Local councils handle complaints about high hedges according to the legislation under part 8 of the Anti-social Behaviour Act 2003.
This guide explains the process for appealing against a high hedges decision, the deadlines, and how long it will take to get a final decision.
You can make a complaint to the council about your neighbour's hedge if it is causing a problem (if you cannot resolve the issue yourself).
The council will decide whether the hedge height is creating an adverse effect for the neighbourhood (e.g. obstructing light or access).
As a rule, your council will not reject your complaint providing you have taken all 'reasonable' steps to find a solution yourself.
Important: The Ministry of Housing, Communities & Local Government produce a leaflet titled 'over the garden hedge'. It explains simple ways to settle common 'hedge disputes' before you make an official complaint to your local council authority.
You must wait for the local council to make a decision about high hedges before appealing against their remedial notice (or decision not to issue one). Remedial notices usually result in a withdrawal or a waiver.
You can start the appeals process if (either):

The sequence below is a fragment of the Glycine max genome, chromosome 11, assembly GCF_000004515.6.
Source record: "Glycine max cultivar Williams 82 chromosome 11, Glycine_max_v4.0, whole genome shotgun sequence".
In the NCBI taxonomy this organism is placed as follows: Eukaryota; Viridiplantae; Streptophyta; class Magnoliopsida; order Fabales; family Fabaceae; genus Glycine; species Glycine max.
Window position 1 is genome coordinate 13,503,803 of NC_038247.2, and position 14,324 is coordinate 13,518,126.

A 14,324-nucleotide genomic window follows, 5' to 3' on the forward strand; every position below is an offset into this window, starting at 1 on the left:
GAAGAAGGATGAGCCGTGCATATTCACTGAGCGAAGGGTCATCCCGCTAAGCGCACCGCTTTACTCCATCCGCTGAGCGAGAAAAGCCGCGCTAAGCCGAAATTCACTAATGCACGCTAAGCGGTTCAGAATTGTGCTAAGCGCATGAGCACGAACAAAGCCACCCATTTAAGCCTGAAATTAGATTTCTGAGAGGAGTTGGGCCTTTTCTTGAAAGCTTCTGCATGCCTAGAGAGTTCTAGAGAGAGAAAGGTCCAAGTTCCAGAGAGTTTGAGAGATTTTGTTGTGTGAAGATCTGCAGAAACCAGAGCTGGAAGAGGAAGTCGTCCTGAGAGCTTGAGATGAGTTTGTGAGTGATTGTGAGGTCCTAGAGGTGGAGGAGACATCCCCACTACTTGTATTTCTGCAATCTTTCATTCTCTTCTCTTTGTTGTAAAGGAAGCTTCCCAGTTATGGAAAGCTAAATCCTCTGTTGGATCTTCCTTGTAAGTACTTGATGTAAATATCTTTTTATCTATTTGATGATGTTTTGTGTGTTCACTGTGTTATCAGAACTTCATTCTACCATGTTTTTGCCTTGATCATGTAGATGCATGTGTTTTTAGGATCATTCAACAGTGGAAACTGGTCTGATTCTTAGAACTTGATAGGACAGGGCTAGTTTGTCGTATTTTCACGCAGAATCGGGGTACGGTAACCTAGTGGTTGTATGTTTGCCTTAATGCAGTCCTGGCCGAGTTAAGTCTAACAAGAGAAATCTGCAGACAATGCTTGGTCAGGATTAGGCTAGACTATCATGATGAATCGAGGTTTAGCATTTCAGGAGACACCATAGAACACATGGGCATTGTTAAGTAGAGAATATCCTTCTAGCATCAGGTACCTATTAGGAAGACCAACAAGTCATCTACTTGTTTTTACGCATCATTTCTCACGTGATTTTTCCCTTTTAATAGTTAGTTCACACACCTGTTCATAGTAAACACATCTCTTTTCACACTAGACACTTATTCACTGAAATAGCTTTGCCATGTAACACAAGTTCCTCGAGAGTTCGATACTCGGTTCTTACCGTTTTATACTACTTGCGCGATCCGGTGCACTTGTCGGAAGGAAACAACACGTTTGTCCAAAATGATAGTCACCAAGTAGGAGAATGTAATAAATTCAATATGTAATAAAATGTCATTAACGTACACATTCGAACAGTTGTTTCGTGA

Important: There are no fees for appealing a council's decision about high hedges complaints (or part of garden boundaries).
The deadline for appealing is within twenty eight (28) days of:
Note: As a rule, you will get a decision back from the council once they have 'validated' your appeal (around six to eight months).
After filling in the high hedges appeal form, you will need a copy of the decision issued by your local authority, along with:
The next step is to send the appeals form and documents to the council who made the original decision and to the Planning Inspectorate.
Email: [email protected]
Note: It is best to send them by email (not by postal methods) during the coronavirus (COVID-19) pandemic.
The Planning Inspectorate needs to validate the appeal. Following that, they will send details of what happens next and how long the appeals process is likely to take (up to 34 weeks).
They decide all appeals based on the information given to them and a visit in person to the hedge site. You will get a letter from the case officer if they require any additional information.
You can complain about a council if you think they did something wrong or you don't like how they handled your case.
Furthermore, you can also file a complaint about the way the Planning Inspectorate handled your appeal. There are no deadlines for filing complaints.
What if you believe the Planning Inspectorate made a legal mistake? In this case, you may be able to challenge their decision in the High Court.
Important: It is wise to get advice from a lawyer if you decide to start legal proceedings. The official database of legal professionals may be useful for anyone looking for legal services in England and Wales regulated by the Solicitors Regulation Authority (SRA).
You can find and access local council services (e.g. dog wardens, libraries, and rubbish collection) in the master section.
Another section explains more about the rules for trimming overhanging trees and consumer rights for cutting branches.
High Hedges: Appealing a Council's Decision in United Kingdom